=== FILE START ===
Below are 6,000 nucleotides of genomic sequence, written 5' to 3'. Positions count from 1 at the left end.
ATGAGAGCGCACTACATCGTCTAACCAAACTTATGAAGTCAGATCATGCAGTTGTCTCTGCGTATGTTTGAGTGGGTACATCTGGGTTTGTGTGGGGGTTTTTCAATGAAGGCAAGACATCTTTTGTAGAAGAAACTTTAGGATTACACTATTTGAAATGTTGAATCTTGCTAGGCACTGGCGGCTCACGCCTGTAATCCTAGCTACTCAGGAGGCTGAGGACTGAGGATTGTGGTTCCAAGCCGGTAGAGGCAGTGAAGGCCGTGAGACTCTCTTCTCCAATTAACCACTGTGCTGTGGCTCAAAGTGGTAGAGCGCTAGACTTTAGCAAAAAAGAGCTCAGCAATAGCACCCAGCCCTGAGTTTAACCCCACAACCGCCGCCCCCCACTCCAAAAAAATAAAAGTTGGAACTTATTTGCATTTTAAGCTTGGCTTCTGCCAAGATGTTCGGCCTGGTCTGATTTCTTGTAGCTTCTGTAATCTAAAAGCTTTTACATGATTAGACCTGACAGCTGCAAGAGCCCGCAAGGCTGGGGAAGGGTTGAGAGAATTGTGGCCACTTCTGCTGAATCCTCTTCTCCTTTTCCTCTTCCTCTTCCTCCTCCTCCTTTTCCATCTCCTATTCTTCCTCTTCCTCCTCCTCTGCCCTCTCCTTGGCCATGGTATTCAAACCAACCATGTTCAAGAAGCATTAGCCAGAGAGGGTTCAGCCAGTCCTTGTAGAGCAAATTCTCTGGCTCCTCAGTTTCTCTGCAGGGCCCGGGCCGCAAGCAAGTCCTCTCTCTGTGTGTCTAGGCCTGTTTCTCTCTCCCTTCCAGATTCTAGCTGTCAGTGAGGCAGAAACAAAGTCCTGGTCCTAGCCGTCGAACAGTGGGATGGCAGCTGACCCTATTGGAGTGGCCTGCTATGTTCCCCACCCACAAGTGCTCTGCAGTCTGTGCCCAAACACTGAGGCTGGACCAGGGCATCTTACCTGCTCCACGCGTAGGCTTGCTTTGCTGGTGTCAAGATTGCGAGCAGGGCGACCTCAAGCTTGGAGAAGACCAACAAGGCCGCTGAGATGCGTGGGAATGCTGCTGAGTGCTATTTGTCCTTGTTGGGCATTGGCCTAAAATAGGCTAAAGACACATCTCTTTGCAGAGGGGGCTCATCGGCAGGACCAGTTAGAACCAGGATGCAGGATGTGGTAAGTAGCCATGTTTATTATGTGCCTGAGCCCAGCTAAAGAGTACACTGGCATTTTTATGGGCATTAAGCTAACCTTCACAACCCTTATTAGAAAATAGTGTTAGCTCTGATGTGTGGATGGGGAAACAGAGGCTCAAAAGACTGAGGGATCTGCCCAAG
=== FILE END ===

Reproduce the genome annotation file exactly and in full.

Below are 6,000 nucleotides of genomic sequence, written 5' to 3'. Positions count from 1 at the left end.
ATGAGAGCGCACTACATCGTCTAACCAAACTTATGAAGTCAGATCATGCAGTTGTCTCTGCGTATGTTTGAGTGGGTACATCTGGGTTTGTGTGGGGGTTTTTCAATGAAGGCAAGACATCTTTTGTAGAAGAAACTTTAGGATTACACTATTTGAAATGTTGAATCTTGCTAGGCACTGGCGGCTCACGCCTGTAATCCTAGCTACTCAGGAGGCTGAGGACTGAGGATTGTGGTTCCAAGCCGGTAGAGGCAGTGAAGGCCGTGAGACTCTCTTCTCCAATTAACCACTGTGCTGTGGCTCAAAGTGGTAGAGCGCTAGACTTTAGCAAAAAAGAGCTCAGCAATAGCACCCAGCCCTGAGTTTAACCCCACAACCGCCGCCCCCCACTCCAAAAAAATAAAAGTTGGAACTTATTTGCATTTTAAGCTTGGCTTCTGCCAAGATGTTCGGCCTGGTCTGATTTCTTGTAGCTTCTGTAATCTAAAAGCTTTTACATGATTAGACCTGACAGCTGCAAGAGCCCGCAAGGCTGGGGAAGGGTTGAGAGAATTGTGGCCACTTCTGCTGAATCCTCTTCTCCTTTTCCTCTTCCTCTTCCTCCTCCTCCTTTTCCATCTCCTATTCTTCCTCTTCCTCCTCCTCTGCCCTCTCCTTGGCCATGGTATTCAAACCAACCATGTTCAAGAAGCATTAGCCAGAGAGGGTTCAGCCAGTCCTTGTAGAGCAAATTCTCTGGCTCCTCAGTTTCTCTGCAGGGCCCGGGCCGCAAGCAAGTCCTCTCTCTGTGTGTCTAGGCCTGTTTCTCTCTCCCTTCCAGATTCTAGCTGTCAGTGAGGCAGAAACAAAGTCCTGGTCCTAGCCGTCGAACAGTGGGATGGCAGCTGACCCTATTGGAGTGGCCTGCTATGTTCCCCACCCACAAGTGCTCTGCAGTCTGTGCCCAAACACTGAGGCTGGACCAGGGCATCTTACCTGCTCCACGCGTAGGCTTGCTTTGCTGGTGTCAAGATTGCGAGCAGGGCGACCTCAAGCTTGGAGAAGACCAACAAGGCCGCTGAGATGCGTGGGAATGCTGCTGAGTGCTATTTGTCCTTGTTGGGCATTGGCCTAAAATAGGCTAAAGACACATCTCTTTGCAGAGGGGGCTCATCGGCAGGACCAGTTAGAACCAGGATGCAGGATGTGGTAAGTAGCCATGTTTATTATGTGCCTGAGCCCAGCTAAAGAGTACACTGGCATTTTTATGGGCATTAAGCTAACCTTCACAACCCTTATTAGAAAATAGTGTTAGCTCTGATGTGTGGATGGGGAAACAGAGGCTCAAAAGACTGAGGGATCTGCCCAAG